Cogeco CEO Louis Audet says Quebec’s proposed values charter harmful to economy


MONTREAL – The head of cable and media company Cogeco Inc. has stepped into Quebec’s political debate about a charter to promote secular values, saying it’s scaring off immigrants.

Cogeco chief executive Louis Audet said Quebec’s proposed charter of values, which would restrict the wearing of religious symbols by public sector employees, will harm the province’s economy.

“At this time, the charter is causing fear among immigrants,” Audet said after a speech in which he criticized the proposed charter of values.

“What we want is to have economic growth,” he said.

Audet told the Montreal Chamber of Commerce that he sees the charter reducing immigration to Quebec and, by extension, the wealth that newcomers help create.

“This message isn’t of a nature to attract immigrants, which we depend on for our economic growth.”

“Not only will it discourage them, it may incite some who are already here to leave,” he added.

Audet wants the Parti Quebec government to drop its plans for a secular charter of values.

The minority PQ government doesn’t have enough support to pass the charter and is expected to campaign on the issue in an election, which could be held in early spring.

Audet is one of the few business leaders in Quebec who have spoken out against such a charter. A recent poll has found that 60 per cent of Quebecers supported the secular charter, which would forbid public employees from wearing visible religious symbols including hijabs, turbans, kippas and larger-than-average crucifixes.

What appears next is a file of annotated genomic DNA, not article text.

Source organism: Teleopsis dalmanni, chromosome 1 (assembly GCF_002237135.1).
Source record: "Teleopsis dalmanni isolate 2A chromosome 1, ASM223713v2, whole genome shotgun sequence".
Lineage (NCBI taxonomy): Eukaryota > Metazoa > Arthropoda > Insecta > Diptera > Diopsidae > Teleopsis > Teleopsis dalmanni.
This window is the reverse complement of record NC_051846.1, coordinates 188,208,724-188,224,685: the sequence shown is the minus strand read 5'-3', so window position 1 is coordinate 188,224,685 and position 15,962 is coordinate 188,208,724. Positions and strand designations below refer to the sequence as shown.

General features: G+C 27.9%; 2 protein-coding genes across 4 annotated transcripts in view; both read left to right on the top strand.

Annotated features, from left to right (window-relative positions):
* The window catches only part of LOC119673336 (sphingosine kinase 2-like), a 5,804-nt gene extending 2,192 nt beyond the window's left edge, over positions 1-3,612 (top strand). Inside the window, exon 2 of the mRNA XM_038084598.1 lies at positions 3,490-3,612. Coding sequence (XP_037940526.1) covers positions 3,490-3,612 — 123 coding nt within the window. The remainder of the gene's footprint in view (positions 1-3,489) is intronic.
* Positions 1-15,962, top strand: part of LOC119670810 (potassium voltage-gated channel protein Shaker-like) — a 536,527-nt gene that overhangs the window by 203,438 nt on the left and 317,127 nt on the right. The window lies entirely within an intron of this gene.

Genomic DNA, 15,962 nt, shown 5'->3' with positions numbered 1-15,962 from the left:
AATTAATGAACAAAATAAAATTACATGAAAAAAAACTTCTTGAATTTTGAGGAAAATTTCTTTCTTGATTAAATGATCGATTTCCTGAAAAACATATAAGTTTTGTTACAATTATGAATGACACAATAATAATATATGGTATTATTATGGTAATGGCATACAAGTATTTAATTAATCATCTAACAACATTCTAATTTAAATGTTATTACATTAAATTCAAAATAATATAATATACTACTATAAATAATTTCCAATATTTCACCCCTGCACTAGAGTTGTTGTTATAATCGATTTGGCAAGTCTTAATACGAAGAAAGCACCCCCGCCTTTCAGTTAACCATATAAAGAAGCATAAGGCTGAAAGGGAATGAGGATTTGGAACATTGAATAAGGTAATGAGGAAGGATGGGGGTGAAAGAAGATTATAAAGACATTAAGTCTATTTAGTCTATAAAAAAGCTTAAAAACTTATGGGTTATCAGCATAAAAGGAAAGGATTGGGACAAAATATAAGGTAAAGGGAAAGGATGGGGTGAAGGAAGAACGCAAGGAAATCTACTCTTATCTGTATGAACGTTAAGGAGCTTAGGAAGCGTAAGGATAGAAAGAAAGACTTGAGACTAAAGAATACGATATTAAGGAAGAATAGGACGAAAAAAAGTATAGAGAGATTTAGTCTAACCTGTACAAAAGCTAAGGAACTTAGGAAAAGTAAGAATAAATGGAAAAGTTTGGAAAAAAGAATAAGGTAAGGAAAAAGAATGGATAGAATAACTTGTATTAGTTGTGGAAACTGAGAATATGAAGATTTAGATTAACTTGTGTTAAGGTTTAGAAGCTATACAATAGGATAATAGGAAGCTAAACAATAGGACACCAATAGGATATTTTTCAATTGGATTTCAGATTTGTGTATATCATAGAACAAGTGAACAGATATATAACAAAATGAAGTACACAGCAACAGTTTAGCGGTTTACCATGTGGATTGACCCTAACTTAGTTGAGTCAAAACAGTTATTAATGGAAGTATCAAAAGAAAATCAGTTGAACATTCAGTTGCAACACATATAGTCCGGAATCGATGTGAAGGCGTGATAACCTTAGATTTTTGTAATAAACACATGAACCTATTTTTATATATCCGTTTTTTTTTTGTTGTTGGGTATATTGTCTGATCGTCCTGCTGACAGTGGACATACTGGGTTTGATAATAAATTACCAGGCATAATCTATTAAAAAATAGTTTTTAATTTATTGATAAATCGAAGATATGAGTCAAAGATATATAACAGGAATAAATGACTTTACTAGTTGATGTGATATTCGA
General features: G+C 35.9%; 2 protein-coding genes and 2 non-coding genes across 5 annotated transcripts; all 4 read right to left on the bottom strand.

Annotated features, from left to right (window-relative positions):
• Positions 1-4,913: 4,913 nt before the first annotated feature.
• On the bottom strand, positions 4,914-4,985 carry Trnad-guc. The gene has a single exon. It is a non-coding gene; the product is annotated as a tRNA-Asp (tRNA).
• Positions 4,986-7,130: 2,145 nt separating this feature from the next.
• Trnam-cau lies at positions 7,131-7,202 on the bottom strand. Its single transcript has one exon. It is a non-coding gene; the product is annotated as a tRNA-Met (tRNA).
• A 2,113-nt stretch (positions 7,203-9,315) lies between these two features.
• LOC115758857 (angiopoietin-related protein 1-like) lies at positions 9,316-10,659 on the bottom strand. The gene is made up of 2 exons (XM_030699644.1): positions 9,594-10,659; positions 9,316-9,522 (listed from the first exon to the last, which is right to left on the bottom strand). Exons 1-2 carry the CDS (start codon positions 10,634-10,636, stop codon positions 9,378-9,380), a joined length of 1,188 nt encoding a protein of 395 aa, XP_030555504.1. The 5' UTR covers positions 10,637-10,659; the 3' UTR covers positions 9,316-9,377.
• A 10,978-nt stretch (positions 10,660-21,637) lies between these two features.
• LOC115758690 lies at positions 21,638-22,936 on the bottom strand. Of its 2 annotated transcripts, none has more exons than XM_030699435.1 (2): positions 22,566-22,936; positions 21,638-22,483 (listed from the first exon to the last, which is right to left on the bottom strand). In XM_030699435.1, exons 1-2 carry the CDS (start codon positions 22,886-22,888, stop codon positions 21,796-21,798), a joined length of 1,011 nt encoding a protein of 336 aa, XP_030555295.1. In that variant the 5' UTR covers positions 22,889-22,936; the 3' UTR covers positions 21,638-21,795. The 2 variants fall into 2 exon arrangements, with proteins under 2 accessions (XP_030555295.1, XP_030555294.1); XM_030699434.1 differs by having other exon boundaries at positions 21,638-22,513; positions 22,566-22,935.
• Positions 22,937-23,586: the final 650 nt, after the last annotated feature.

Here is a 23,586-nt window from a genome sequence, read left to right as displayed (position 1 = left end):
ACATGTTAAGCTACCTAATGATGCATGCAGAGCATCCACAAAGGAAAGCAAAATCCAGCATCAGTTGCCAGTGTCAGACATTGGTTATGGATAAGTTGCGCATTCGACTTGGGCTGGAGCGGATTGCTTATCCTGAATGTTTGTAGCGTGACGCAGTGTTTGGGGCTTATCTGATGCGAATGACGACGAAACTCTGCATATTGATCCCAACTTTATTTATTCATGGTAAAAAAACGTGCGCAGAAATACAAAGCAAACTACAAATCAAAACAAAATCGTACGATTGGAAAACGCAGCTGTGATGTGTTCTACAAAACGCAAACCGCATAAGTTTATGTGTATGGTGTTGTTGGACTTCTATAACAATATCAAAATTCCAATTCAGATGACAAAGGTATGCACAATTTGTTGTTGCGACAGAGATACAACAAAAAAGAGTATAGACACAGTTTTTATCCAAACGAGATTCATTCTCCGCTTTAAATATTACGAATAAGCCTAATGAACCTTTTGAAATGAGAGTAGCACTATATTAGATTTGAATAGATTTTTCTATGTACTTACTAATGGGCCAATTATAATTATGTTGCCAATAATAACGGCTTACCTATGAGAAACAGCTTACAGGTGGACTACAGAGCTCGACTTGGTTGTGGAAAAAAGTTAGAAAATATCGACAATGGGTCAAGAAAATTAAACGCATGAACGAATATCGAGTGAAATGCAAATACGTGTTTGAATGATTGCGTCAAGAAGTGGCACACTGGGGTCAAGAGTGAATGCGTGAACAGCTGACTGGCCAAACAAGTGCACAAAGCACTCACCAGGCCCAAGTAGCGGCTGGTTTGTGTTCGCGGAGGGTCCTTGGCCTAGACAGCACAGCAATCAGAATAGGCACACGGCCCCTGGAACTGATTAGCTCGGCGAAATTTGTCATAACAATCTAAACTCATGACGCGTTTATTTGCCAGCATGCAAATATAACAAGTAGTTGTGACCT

“I can’t help but think that the charter of Quebec values’ bill is a bill that’s harmful to our economy, and ultimately, our ability to pay for social programs that our elected members will want to favour, regardless of which party is in power,” he told the Montreal Chamber of Commerce.

But Premier Pauline Marois has said the charter doesn’t worry foreign investors who might be interested in setting up shop in Quebec and recently announced in London that two companies would be heading to Montreal to do business.

The Quebec government will be giving British firm Cinesite a $1.2-million interest-free loan to establish an office in Montreal and create about 200 jobs in the next four years. Marois also announced a $10-million government investment in White Star Capital, a risk capital firm.

Meanwhile, Audet also cited a recent CROP poll for Cogeco which found that half of Quebecers believed that private business does not benefit society.

He suggested that all high school students should have to take a basic economics class to better understand the role of businesses.

Cogeco (TSX:CGO) is a major employer in Ontario and Quebec, providing cable TV, Internet, home phone and businesses services.

Local chamber of commerce president and CEO Michel Leblanc said his organization is also against the values charter.